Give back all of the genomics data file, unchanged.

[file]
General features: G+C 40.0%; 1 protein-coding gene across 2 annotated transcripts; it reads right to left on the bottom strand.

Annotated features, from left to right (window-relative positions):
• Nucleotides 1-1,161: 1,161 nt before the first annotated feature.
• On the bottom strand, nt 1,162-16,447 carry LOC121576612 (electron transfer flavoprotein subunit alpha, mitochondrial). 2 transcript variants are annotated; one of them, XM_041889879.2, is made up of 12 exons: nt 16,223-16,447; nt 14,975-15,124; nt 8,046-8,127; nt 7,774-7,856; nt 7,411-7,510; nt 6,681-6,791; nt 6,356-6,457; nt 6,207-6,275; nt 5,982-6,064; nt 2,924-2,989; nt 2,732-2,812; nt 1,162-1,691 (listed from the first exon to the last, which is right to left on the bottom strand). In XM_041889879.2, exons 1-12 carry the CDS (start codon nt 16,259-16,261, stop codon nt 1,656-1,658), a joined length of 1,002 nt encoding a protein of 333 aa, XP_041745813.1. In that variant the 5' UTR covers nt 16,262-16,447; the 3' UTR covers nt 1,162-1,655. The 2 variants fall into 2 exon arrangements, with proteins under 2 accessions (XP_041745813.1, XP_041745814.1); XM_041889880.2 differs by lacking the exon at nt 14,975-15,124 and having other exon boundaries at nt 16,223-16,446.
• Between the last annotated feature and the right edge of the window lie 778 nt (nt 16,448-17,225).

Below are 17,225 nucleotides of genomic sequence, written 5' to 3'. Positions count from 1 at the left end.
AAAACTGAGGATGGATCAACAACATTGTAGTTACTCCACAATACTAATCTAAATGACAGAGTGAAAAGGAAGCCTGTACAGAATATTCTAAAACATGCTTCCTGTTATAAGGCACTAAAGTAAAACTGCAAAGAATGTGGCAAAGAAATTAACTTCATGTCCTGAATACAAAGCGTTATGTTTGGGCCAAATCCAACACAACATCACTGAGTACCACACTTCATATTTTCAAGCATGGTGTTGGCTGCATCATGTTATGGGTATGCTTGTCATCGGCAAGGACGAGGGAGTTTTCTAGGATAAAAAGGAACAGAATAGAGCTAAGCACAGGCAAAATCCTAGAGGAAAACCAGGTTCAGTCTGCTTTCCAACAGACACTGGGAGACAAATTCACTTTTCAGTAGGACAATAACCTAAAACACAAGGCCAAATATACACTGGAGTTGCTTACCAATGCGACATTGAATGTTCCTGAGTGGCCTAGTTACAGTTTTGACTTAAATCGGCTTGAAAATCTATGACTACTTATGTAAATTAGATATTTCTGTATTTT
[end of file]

General features: G+C 40.0%; 1 protein-coding gene across 2 annotated transcripts; it reads right to left on the bottom strand.

Annotated features, from left to right (window-relative positions):
• Nucleotides 1-1,161: 1,161 nt before the first annotated feature.
• On the bottom strand, nt 1,162-16,447 carry LOC121576612 (electron transfer flavoprotein subunit alpha, mitochondrial). 2 transcript variants are annotated; one of them, XM_041889879.2, is made up of 12 exons: nt 16,223-16,447; nt 14,975-15,124; nt 8,046-8,127; nt 7,774-7,856; nt 7,411-7,510; nt 6,681-6,791; nt 6,356-6,457; nt 6,207-6,275; nt 5,982-6,064; nt 2,924-2,989; nt 2,732-2,812; nt 1,162-1,691 (listed from the first exon to the last, which is right to left on the bottom strand). In XM_041889879.2, exons 1-12 carry the CDS (start codon nt 16,259-16,261, stop codon nt 1,656-1,658), a joined length of 1,002 nt encoding a protein of 333 aa, XP_041745813.1. In that variant the 5' UTR covers nt 16,262-16,447; the 3' UTR covers nt 1,162-1,655. The 2 variants fall into 2 exon arrangements, with proteins under 2 accessions (XP_041745813.1, XP_041745814.1); XM_041889880.2 differs by lacking the exon at nt 14,975-15,124 and having other exon boundaries at nt 16,223-16,446.
• Between the last annotated feature and the right edge of the window lie 778 nt (nt 16,448-17,225).

Below are 17,225 nucleotides of genomic sequence, written 5' to 3'. Positions count from 1 at the left end.
AAAACTGAGGATGGATCAACAACATTGTAGTTACTCCACAATACTAATCTAAATGACAGAGTGAAAAGGAAGCCTGTACAGAATATTCTAAAACATGCTTCCTGTTATAAGGCACTAAAGTAAAACTGCAAAGAATGTGGCAAAGAAATTAACTTCATGTCCTGAATACAAAGCGTTATGTTTGGGCCAAATCCAACACAACATCACTGAGTACCACACTTCATATTTTCAAGCATGGTGTTGGCTGCATCATGTTATGGGTATGCTTGTCATCGGCAAGGACGAGGGAGTTTTCTAGGATAAAAAGGAACAGAATAGAGCTAAGCACAGGCAAAATCCTAGAGGAAAACCAGGTTCAGTCTGCTTTCCAACAGACACTGGGAGACAAATTCACTTTTCAGTAGGACAATAACCTAAAACACAAGGCCAAATATACACTGGAGTTGCTTACCAATGCGACATTGAATGTTCCTGAGTGGCCTAGTTACAGTTTTGACTTAAATCGGCTTGAAAATCTATGACTACTTATGTAAATTAGATATTTCTGTATTTT